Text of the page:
Not only do outfitters use thermal imagers to stalk animals, but the technology is also used to keep track of hunters, their muzzle directions and even to identify a hunter who has fallen back. A thermal can also help an outfitter establish shooting positions or a shooting line of multiple hunters in the dark without exposing their position. Some thermals even feature magnified picture-in-picture to technology to help outfitters better identify huntable game and coach shooters on shot placements, or follow-up shots.
Thermal imaging also works well in blood tracking, at least until blood reaches the ground temperature. Still, locating downed animals with thermal is exceedingly easy given that their heat signatures literally glow on a thermal imager’s display for hours. The last feral hog I took while bowhunting ran behind my treestand. I heard him crash and sat quietly for a moment. I suddenly remembered I had my thermal monocular in my pack, pulled it out, stood up in my treestand and began to scan. I didn’t even make a full rotation on the stand before locating my hog lying motionless just 30 yards away—I didn't have to look for it.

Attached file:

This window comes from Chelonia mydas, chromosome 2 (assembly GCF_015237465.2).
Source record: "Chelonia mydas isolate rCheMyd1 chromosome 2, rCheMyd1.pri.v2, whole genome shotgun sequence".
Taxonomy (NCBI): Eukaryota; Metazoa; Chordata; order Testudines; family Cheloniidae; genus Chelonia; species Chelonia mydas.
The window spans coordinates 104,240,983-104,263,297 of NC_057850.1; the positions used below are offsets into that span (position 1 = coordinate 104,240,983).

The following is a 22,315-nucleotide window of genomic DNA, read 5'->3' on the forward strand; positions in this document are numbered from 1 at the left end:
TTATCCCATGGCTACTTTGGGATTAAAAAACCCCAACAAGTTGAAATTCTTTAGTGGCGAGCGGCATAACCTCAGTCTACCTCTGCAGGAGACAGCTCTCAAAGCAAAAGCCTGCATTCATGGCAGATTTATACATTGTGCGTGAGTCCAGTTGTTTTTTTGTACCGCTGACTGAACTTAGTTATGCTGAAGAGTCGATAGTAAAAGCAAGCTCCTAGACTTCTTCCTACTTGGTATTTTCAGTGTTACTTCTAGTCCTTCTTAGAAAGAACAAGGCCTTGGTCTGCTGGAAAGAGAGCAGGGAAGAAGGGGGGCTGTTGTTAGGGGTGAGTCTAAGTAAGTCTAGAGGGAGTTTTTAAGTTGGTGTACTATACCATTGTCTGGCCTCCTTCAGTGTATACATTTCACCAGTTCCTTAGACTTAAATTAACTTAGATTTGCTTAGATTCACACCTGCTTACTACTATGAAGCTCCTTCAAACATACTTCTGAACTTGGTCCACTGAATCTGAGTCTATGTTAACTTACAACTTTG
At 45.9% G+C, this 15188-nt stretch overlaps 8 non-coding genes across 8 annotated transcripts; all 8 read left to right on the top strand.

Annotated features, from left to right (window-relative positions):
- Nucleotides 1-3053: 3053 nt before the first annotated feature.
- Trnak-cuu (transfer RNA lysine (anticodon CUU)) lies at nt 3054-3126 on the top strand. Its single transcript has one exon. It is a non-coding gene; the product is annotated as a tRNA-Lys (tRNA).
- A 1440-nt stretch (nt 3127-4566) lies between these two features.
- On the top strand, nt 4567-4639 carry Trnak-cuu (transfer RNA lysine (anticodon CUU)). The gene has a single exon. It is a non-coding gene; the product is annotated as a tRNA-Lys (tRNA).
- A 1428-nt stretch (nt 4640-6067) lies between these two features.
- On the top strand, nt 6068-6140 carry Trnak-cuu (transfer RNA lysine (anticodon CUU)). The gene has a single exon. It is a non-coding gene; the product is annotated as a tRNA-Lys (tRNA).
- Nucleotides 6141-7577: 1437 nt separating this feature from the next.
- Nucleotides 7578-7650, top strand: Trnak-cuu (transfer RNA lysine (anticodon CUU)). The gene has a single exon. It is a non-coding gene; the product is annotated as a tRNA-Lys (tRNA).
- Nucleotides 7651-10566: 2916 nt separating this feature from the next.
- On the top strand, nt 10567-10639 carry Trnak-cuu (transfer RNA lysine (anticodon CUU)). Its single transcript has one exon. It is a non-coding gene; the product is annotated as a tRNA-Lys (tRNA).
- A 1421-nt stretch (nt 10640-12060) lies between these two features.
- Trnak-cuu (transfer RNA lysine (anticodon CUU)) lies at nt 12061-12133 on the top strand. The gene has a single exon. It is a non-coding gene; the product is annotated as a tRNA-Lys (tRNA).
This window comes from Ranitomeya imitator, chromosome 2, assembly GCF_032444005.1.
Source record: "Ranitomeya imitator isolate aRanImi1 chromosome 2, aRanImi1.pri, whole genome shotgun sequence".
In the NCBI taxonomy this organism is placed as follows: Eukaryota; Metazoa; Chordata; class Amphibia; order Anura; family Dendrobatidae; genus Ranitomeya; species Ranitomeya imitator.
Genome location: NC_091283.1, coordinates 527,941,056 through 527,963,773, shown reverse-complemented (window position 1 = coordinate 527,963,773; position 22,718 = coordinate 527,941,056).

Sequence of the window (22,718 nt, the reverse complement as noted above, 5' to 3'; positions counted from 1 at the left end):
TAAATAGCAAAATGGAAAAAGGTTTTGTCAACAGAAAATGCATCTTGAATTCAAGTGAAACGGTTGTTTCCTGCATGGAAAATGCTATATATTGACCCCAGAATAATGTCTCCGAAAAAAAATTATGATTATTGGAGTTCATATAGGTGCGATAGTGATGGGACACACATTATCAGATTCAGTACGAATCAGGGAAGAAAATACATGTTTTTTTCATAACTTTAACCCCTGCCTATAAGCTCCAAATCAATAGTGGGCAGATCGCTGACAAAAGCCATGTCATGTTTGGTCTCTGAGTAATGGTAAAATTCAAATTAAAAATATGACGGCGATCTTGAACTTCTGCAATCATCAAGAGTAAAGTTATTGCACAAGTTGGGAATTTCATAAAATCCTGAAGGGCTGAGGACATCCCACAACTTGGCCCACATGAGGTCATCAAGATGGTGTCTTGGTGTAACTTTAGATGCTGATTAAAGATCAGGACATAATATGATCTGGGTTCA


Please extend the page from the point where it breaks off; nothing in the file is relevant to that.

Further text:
Two Eyes are Better Than One
While thermal monoculars like Pulsar’s Helion have been around for a couple of years now and are still a favorite among professional outfitters, Accolade binoculars also are picking up steam and for good reason. If you’ve ever heard the expression, “two eyes are better than one,” there is some serious truth behind it. Your brain processes information more quickly and easily from two sources than one. This makes locating and identifying a hair faster but realistically, the greatest benefits are reduced eye-fatigue and a more immersive viewing experience. Seriously, being immersed in your viewing experience without peripheral distractions definitely improves overall scanning effectiveness.